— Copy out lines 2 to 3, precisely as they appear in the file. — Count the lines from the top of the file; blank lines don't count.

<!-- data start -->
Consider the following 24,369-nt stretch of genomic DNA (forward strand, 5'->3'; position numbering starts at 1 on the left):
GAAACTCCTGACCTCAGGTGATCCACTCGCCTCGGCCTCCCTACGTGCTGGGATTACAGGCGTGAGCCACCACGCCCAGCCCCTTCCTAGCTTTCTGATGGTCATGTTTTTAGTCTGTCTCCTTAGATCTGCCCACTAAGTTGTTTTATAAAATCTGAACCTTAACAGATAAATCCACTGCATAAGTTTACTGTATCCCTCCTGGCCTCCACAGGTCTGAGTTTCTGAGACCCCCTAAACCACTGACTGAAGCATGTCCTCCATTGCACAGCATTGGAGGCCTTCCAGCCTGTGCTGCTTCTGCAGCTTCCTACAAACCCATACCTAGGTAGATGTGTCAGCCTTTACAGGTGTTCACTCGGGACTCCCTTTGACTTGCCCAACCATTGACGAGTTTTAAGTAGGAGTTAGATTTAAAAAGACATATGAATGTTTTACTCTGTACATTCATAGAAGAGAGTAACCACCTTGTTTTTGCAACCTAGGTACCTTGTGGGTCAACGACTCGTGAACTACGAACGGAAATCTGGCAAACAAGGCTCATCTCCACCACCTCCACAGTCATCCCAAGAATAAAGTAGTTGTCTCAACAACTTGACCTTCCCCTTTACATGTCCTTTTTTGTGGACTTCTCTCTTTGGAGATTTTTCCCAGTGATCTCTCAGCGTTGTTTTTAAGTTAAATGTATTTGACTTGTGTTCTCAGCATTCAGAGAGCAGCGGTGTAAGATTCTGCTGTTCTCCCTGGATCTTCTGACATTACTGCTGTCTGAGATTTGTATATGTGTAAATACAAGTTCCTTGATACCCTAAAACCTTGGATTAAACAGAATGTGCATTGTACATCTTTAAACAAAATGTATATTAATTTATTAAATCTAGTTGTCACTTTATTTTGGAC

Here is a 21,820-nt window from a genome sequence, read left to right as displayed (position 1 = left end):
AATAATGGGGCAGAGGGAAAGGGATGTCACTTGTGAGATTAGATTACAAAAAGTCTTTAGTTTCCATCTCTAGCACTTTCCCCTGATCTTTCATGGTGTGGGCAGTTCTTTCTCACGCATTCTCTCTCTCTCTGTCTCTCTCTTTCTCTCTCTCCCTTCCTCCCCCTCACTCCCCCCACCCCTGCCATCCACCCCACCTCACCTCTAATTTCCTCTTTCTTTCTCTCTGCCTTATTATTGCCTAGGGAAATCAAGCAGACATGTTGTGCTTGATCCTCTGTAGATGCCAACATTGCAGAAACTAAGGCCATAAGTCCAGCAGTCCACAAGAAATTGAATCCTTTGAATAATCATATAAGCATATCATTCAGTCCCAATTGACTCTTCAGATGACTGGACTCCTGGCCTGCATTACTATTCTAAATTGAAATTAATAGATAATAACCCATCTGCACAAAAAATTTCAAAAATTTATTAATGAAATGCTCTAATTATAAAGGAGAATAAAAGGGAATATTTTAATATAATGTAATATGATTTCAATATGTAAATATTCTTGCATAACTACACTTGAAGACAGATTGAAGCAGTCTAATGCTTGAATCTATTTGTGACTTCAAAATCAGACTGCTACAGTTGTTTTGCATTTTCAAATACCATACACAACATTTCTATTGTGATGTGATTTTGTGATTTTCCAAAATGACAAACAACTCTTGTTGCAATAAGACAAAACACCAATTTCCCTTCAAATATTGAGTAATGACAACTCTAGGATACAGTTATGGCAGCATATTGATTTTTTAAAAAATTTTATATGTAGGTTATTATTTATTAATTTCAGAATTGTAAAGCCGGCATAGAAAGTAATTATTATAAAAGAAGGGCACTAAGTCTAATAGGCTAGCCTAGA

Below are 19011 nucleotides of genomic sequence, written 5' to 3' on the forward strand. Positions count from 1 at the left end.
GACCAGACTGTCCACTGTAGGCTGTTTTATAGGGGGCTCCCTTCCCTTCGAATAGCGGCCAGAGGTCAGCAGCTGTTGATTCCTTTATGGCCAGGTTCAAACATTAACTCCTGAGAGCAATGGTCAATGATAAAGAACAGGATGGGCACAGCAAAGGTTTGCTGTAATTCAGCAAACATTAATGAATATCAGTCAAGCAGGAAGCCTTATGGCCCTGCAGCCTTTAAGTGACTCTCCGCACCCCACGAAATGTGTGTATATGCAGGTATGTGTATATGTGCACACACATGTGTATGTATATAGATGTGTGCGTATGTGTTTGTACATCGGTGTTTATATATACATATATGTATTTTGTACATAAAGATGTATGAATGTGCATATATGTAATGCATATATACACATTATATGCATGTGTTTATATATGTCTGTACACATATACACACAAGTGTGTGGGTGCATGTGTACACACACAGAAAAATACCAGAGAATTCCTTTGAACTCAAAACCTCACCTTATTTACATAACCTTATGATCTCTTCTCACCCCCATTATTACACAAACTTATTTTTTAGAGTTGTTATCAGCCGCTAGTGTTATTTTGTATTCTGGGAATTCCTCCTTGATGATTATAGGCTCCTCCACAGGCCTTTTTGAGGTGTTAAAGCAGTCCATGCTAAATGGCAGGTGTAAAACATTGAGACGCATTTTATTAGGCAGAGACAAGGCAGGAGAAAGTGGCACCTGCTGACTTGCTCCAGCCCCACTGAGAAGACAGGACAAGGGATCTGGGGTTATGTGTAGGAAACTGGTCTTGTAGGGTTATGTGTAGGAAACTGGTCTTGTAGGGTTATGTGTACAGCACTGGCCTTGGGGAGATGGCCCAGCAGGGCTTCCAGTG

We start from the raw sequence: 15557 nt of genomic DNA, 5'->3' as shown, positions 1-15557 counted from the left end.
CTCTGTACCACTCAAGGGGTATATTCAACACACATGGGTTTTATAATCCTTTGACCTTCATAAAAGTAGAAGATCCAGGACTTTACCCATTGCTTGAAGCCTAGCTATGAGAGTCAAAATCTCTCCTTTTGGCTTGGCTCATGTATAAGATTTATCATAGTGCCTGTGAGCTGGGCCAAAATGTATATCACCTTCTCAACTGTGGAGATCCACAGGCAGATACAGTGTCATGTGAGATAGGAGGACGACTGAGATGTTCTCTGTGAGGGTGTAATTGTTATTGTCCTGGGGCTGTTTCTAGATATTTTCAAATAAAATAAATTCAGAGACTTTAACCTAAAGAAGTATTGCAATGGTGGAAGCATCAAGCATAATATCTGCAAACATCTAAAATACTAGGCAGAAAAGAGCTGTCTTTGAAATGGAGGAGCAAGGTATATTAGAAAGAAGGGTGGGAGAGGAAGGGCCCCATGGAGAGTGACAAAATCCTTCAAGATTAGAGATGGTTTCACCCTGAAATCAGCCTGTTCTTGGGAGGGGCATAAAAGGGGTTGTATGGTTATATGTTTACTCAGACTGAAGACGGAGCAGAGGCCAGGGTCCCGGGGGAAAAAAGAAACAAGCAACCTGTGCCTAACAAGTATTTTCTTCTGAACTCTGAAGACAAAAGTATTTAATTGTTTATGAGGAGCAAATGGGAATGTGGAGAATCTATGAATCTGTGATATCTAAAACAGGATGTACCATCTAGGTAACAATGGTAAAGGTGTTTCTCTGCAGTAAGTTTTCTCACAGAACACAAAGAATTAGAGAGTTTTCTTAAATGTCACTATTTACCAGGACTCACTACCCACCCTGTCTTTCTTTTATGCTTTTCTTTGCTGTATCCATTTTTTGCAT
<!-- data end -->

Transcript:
GAAACTCCTGACCTCAGGTGATCCACTCGCCTCGGCCTCCCTACGTGCTGGGATTACAGGCGTGAGCCACCACGCCCAGCCCCTTCCTAGCTTTCTGATGGTCATGTTTTTAGTCTGTCTCCTTAGATCTGCCCACTAAGTTGTTTTATAAAATCTGAACCTTAACAGATAAATCCACTGCATAAGTTTACTGTATCCCTCCTGGCCTCCACAGGTCTGAGTTTCTGAGACCCCCTAAACCACTGACTGAAGCATGTCCTCCATTGCACAGCATTGGAGGCCTTCCAGCCTGTGCTGCTTCTGCAGCTTCCTACAAACCCATACCTAGGTAGATGTGTCAGCCTTTACAGGTGTTCACTCGGGACTCCCTTTGACTTGCCCAACCATTGACGAGTTTTAAGTAGGAGTTAGATTTAAAAAGACATATGAATGTTTTACTCTGTACATTCATAGAAGAGAGTAACCACCTTGTTTTTGCAACCTAGGTACCTTGTGGGTCAACGACTCGTGAACTACGAACGGAAATCTGGCAAACAAGGCTCATCTCCACCACCTCCACAGTCATCCCAAGAATAAAGTAGTTGTCTCAACAACTTGACCTTCCCCTTTACATGTCCTTTTTTGTGGACTTCTCTCTTTGGAGATTTTTCCCAGTGATCTCTCAGCGTTGTTTTTAAGTTAAATGTATTTGACTTGTGTTCTCAGCATTCAGAGAGCAGCGGTGTAAGATTCTGCTGTTCTCCCTGGATCTTCTGACATTACTGCTGTCTGAGATTTGTATATGTGTAAATACAAGTTCCTTGATACCCTAAAACCTTGGATTAAACAGAATGTGCATTGTACATCTTTAAACAAAATGTATATTAATTTATTAAATCTAGTTGTCACTTTATTTTGGAC

Here is a 21,820-nt window from a genome sequence, read left to right as displayed (position 1 = left end):